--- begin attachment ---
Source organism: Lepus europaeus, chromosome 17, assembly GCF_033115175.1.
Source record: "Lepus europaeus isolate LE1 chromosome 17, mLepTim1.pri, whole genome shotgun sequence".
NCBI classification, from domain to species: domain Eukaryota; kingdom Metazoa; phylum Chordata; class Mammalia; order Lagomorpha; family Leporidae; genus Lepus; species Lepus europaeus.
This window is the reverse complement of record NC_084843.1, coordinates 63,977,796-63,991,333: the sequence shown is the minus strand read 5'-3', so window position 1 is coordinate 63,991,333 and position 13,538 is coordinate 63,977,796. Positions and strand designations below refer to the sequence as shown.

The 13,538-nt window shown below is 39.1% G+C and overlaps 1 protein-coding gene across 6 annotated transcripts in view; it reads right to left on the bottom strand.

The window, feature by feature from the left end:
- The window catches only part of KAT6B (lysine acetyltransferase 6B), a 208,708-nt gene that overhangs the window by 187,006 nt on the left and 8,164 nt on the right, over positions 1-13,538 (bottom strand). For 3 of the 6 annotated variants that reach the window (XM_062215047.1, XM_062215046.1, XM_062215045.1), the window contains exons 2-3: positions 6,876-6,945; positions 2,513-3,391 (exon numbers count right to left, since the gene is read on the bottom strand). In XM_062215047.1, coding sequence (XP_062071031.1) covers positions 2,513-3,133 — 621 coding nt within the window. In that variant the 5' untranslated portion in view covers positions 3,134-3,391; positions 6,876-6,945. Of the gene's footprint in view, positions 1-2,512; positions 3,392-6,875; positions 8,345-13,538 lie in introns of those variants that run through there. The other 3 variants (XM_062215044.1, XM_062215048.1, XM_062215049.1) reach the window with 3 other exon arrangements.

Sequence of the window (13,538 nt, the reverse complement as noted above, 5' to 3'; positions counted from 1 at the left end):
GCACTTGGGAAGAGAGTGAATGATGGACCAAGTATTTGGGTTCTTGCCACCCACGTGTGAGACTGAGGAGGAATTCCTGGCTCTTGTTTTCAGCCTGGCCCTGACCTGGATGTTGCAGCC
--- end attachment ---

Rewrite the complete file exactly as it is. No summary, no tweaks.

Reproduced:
Source organism: Lepus europaeus, chromosome 17, assembly GCF_033115175.1.
Source record: "Lepus europaeus isolate LE1 chromosome 17, mLepTim1.pri, whole genome shotgun sequence".
NCBI classification, from domain to species: domain Eukaryota; kingdom Metazoa; phylum Chordata; class Mammalia; order Lagomorpha; family Leporidae; genus Lepus; species Lepus europaeus.
This window is the reverse complement of record NC_084843.1, coordinates 63,977,796-63,991,333: the sequence shown is the minus strand read 5'-3', so window position 1 is coordinate 63,991,333 and position 13,538 is coordinate 63,977,796. Positions and strand designations below refer to the sequence as shown.

The 13,538-nt window shown below is 39.1% G+C and overlaps 1 protein-coding gene across 6 annotated transcripts in view; it reads right to left on the bottom strand.

The window, feature by feature from the left end:
- The window catches only part of KAT6B (lysine acetyltransferase 6B), a 208,708-nt gene that overhangs the window by 187,006 nt on the left and 8,164 nt on the right, over positions 1-13,538 (bottom strand). For 3 of the 6 annotated variants that reach the window (XM_062215047.1, XM_062215046.1, XM_062215045.1), the window contains exons 2-3: positions 6,876-6,945; positions 2,513-3,391 (exon numbers count right to left, since the gene is read on the bottom strand). In XM_062215047.1, coding sequence (XP_062071031.1) covers positions 2,513-3,133 — 621 coding nt within the window. In that variant the 5' untranslated portion in view covers positions 3,134-3,391; positions 6,876-6,945. Of the gene's footprint in view, positions 1-2,512; positions 3,392-6,875; positions 8,345-13,538 lie in introns of those variants that run through there. The other 3 variants (XM_062215044.1, XM_062215048.1, XM_062215049.1) reach the window with 3 other exon arrangements.

Sequence of the window (13,538 nt, the reverse complement as noted above, 5' to 3'; positions counted from 1 at the left end):
GCACTTGGGAAGAGAGTGAATGATGGACCAAGTATTTGGGTTCTTGCCACCCACGTGTGAGACTGAGGAGGAATTCCTGGCTCTTGTTTTCAGCCTGGCCCTGACCTGGATGTTGCAGCC